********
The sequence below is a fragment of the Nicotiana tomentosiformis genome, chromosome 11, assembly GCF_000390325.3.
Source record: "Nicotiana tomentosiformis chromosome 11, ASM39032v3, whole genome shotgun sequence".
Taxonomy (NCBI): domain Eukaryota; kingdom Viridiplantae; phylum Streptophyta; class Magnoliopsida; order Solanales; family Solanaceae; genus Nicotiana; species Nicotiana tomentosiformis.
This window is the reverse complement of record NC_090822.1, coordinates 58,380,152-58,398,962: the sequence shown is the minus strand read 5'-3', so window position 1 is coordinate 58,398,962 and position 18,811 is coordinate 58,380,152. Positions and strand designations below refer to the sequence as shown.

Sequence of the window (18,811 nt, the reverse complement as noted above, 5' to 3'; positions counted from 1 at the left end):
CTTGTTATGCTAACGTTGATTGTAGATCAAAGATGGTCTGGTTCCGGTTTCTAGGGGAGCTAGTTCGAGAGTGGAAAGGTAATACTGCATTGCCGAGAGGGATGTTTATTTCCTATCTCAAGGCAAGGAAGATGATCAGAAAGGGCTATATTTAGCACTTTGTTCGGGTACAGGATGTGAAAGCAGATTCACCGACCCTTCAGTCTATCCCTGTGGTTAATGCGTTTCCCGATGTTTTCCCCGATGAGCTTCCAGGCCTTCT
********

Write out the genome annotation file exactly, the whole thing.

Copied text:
The sequence below is a fragment of the Nicotiana tomentosiformis genome, chromosome 11, assembly GCF_000390325.3.
Source record: "Nicotiana tomentosiformis chromosome 11, ASM39032v3, whole genome shotgun sequence".
Taxonomy (NCBI): domain Eukaryota; kingdom Viridiplantae; phylum Streptophyta; class Magnoliopsida; order Solanales; family Solanaceae; genus Nicotiana; species Nicotiana tomentosiformis.
This window is the reverse complement of record NC_090822.1, coordinates 58,380,152-58,398,962: the sequence shown is the minus strand read 5'-3', so window position 1 is coordinate 58,398,962 and position 18,811 is coordinate 58,380,152. Positions and strand designations below refer to the sequence as shown.

Sequence of the window (18,811 nt, the reverse complement as noted above, 5' to 3'; positions counted from 1 at the left end):
CTTGTTATGCTAACGTTGATTGTAGATCAAAGATGGTCTGGTTCCGGTTTCTAGGGGAGCTAGTTCGAGAGTGGAAAGGTAATACTGCATTGCCGAGAGGGATGTTTATTTCCTATCTCAAGGCAAGGAAGATGATCAGAAAGGGCTATATTTAGCACTTTGTTCGGGTACAGGATGTGAAAGCAGATTCACCGACCCTTCAGTCTATCCCTGTGGTTAATGCGTTTCCCGATGTTTTCCCCGATGAGCTTCCAGGCCTTCT